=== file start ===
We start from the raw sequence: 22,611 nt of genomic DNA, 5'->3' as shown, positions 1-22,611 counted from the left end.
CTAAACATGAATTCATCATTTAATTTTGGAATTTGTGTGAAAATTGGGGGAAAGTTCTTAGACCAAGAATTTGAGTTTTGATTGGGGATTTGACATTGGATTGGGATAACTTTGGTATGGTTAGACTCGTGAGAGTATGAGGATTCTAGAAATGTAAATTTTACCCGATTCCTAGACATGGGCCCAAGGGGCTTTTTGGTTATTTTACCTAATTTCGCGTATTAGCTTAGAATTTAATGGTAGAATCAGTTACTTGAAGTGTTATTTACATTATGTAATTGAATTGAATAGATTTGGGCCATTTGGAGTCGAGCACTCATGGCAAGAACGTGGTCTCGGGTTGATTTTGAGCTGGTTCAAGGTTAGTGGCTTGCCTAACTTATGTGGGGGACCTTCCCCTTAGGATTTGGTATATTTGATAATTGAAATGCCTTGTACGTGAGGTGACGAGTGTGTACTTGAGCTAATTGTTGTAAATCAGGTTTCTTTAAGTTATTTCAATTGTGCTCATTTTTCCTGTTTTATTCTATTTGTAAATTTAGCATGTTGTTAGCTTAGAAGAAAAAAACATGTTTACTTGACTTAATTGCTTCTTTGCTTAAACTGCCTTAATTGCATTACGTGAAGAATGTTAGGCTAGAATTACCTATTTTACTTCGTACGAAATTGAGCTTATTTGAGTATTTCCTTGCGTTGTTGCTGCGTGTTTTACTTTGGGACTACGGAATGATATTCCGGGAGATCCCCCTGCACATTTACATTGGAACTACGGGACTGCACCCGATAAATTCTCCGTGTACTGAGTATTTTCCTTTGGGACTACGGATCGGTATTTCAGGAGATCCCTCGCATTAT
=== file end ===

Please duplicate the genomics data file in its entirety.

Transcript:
We start from the raw sequence: 22,611 nt of genomic DNA, 5'->3' as shown, positions 1-22,611 counted from the left end.
CTAAACATGAATTCATCATTTAATTTTGGAATTTGTGTGAAAATTGGGGGAAAGTTCTTAGACCAAGAATTTGAGTTTTGATTGGGGATTTGACATTGGATTGGGATAACTTTGGTATGGTTAGACTCGTGAGAGTATGAGGATTCTAGAAATGTAAATTTTACCCGATTCCTAGACATGGGCCCAAGGGGCTTTTTGGTTATTTTACCTAATTTCGCGTATTAGCTTAGAATTTAATGGTAGAATCAGTTACTTGAAGTGTTATTTACATTATGTAATTGAATTGAATAGATTTGGGCCATTTGGAGTCGAGCACTCATGGCAAGAACGTGGTCTCGGGTTGATTTTGAGCTGGTTCAAGGTTAGTGGCTTGCCTAACTTATGTGGGGGACCTTCCCCTTAGGATTTGGTATATTTGATAATTGAAATGCCTTGTACGTGAGGTGACGAGTGTGTACTTGAGCTAATTGTTGTAAATCAGGTTTCTTTAAGTTATTTCAATTGTGCTCATTTTTCCTGTTTTATTCTATTTGTAAATTTAGCATGTTGTTAGCTTAGAAGAAAAAAACATGTTTACTTGACTTAATTGCTTCTTTGCTTAAACTGCCTTAATTGCATTACGTGAAGAATGTTAGGCTAGAATTACCTATTTTACTTCGTACGAAATTGAGCTTATTTGAGTATTTCCTTGCGTTGTTGCTGCGTGTTTTACTTTGGGACTACGGAATGATATTCCGGGAGATCCCCCTGCACATTTACATTGGAACTACGGGACTGCACCCGATAAATTCTCCGTGTACTGAGTATTTTCCTTTGGGACTACGGATCGGTATTTCAGGAGATCCCTCGCATTAT